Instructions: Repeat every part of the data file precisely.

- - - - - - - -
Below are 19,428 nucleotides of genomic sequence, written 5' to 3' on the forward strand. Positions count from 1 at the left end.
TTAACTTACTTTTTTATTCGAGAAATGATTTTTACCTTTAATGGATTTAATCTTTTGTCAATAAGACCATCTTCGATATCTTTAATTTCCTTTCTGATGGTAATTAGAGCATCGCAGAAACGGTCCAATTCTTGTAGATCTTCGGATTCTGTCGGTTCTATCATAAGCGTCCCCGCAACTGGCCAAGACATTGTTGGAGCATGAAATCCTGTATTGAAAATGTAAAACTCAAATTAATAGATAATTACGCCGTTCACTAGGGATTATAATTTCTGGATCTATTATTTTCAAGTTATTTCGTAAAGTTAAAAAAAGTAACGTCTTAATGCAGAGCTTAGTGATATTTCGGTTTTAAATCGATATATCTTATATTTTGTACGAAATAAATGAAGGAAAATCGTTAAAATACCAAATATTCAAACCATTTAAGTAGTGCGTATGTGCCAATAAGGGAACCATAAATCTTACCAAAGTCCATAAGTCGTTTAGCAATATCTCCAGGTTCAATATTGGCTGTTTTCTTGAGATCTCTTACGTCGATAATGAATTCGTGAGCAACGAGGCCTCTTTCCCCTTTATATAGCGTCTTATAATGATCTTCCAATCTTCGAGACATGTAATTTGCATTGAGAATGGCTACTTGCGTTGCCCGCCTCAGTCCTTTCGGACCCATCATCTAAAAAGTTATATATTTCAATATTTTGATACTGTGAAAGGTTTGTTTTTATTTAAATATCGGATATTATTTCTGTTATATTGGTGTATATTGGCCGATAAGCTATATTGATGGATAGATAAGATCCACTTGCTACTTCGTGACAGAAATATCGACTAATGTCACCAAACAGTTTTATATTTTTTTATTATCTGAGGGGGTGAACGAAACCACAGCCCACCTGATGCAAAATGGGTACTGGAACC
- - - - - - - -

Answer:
Below are 19,428 nucleotides of genomic sequence, written 5' to 3' on the forward strand. Positions count from 1 at the left end.
TTAACTTACTTTTTTATTCGAGAAATGATTTTTACCTTTAATGGATTTAATCTTTTGTCAATAAGACCATCTTCGATATCTTTAATTTCCTTTCTGATGGTAATTAGAGCATCGCAGAAACGGTCCAATTCTTGTAGATCTTCGGATTCTGTCGGTTCTATCATAAGCGTCCCCGCAACTGGCCAAGACATTGTTGGAGCATGAAATCCTGTATTGAAAATGTAAAACTCAAATTAATAGATAATTACGCCGTTCACTAGGGATTATAATTTCTGGATCTATTATTTTCAAGTTATTTCGTAAAGTTAAAAAAAGTAACGTCTTAATGCAGAGCTTAGTGATATTTCGGTTTTAAATCGATATATCTTATATTTTGTACGAAATAAATGAAGGAAAATCGTTAAAATACCAAATATTCAAACCATTTAAGTAGTGCGTATGTGCCAATAAGGGAACCATAAATCTTACCAAAGTCCATAAGTCGTTTAGCAATATCTCCAGGTTCAATATTGGCTGTTTTCTTGAGATCTCTTACGTCGATAATGAATTCGTGAGCAACGAGGCCTCTTTCCCCTTTATATAGCGTCTTATAATGATCTTCCAATCTTCGAGACATGTAATTTGCATTGAGAATGGCTACTTGCGTTGCCCGCCTCAGTCCTTTCGGACCCATCATCTAAAAAGTTATATATTTCAATATTTTGATACTGTGAAAGGTTTGTTTTTATTTAAATATCGGATATTATTTCTGTTATATTGGTGTATATTGGCCGATAAGCTATATTGATGGATAGATAAGATCCACTTGCTACTTCGTGACAGAAATATCGACTAATGTCACCAAACAGTTTTATATTTTTTTATTATCTGAGGGGGTGAACGAAACCACAGCCCACCTGATGCAAAATGGGTACTGGAACC